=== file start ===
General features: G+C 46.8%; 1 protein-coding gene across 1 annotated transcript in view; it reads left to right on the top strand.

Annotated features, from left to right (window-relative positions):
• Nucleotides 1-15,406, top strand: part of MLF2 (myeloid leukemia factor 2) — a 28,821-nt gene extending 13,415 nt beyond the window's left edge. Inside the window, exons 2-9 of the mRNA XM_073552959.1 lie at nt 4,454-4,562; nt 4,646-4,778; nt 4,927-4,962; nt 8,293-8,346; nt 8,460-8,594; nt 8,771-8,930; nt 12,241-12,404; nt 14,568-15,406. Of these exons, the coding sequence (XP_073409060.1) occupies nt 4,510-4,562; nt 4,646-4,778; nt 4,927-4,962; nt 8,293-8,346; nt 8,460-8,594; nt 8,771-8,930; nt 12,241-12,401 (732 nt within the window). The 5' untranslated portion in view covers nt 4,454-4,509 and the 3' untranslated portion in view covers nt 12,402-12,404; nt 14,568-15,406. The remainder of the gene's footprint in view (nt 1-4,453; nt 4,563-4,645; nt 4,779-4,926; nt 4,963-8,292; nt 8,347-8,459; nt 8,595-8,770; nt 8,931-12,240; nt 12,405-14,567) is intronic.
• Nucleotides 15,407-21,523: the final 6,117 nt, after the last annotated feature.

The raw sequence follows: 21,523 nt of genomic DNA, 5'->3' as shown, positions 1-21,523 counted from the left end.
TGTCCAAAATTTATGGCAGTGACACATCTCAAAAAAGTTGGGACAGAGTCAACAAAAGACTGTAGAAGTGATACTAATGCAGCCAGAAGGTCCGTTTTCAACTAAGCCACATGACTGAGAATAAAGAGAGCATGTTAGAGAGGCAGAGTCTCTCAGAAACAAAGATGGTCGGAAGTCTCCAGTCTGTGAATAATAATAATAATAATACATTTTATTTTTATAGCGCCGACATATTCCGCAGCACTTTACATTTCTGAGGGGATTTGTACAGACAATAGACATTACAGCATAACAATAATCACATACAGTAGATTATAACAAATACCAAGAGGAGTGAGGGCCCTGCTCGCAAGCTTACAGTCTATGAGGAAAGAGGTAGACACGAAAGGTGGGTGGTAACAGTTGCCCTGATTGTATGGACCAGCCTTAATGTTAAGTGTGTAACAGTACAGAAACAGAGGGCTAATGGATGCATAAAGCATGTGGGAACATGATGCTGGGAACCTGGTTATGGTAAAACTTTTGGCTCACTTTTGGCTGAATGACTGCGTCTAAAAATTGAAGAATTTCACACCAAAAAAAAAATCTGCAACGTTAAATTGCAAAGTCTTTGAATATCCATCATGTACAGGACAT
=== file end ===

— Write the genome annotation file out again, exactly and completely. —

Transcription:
General features: G+C 46.8%; 1 protein-coding gene across 1 annotated transcript in view; it reads left to right on the top strand.

Annotated features, from left to right (window-relative positions):
• Nucleotides 1-15,406, top strand: part of MLF2 (myeloid leukemia factor 2) — a 28,821-nt gene extending 13,415 nt beyond the window's left edge. Inside the window, exons 2-9 of the mRNA XM_073552959.1 lie at nt 4,454-4,562; nt 4,646-4,778; nt 4,927-4,962; nt 8,293-8,346; nt 8,460-8,594; nt 8,771-8,930; nt 12,241-12,404; nt 14,568-15,406. Of these exons, the coding sequence (XP_073409060.1) occupies nt 4,510-4,562; nt 4,646-4,778; nt 4,927-4,962; nt 8,293-8,346; nt 8,460-8,594; nt 8,771-8,930; nt 12,241-12,401 (732 nt within the window). The 5' untranslated portion in view covers nt 4,454-4,509 and the 3' untranslated portion in view covers nt 12,402-12,404; nt 14,568-15,406. The remainder of the gene's footprint in view (nt 1-4,453; nt 4,563-4,645; nt 4,779-4,926; nt 4,963-8,292; nt 8,347-8,459; nt 8,595-8,770; nt 8,931-12,240; nt 12,405-14,567) is intronic.
• Nucleotides 15,407-21,523: the final 6,117 nt, after the last annotated feature.

The raw sequence follows: 21,523 nt of genomic DNA, 5'->3' as shown, positions 1-21,523 counted from the left end.
TGTCCAAAATTTATGGCAGTGACACATCTCAAAAAAGTTGGGACAGAGTCAACAAAAGACTGTAGAAGTGATACTAATGCAGCCAGAAGGTCCGTTTTCAACTAAGCCACATGACTGAGAATAAAGAGAGCATGTTAGAGAGGCAGAGTCTCTCAGAAACAAAGATGGTCGGAAGTCTCCAGTCTGTGAATAATAATAATAATAATACATTTTATTTTTATAGCGCCGACATATTCCGCAGCACTTTACATTTCTGAGGGGATTTGTACAGACAATAGACATTACAGCATAACAATAATCACATACAGTAGATTATAACAAATACCAAGAGGAGTGAGGGCCCTGCTCGCAAGCTTACAGTCTATGAGGAAAGAGGTAGACACGAAAGGTGGGTGGTAACAGTTGCCCTGATTGTATGGACCAGCCTTAATGTTAAGTGTGTAACAGTACAGAAACAGAGGGCTAATGGATGCATAAAGCATGTGGGAACATGATGCTGGGAACCTGGTTATGGTAAAACTTTTGGCTCACTTTTGGCTGAATGACTGCGTCTAAAAATTGAAGAATTTCACACCAAAAAAAAAATCTGCAACGTTAAATTGCAAAGTCTTTGAATATCCATCATGTACAGGACAT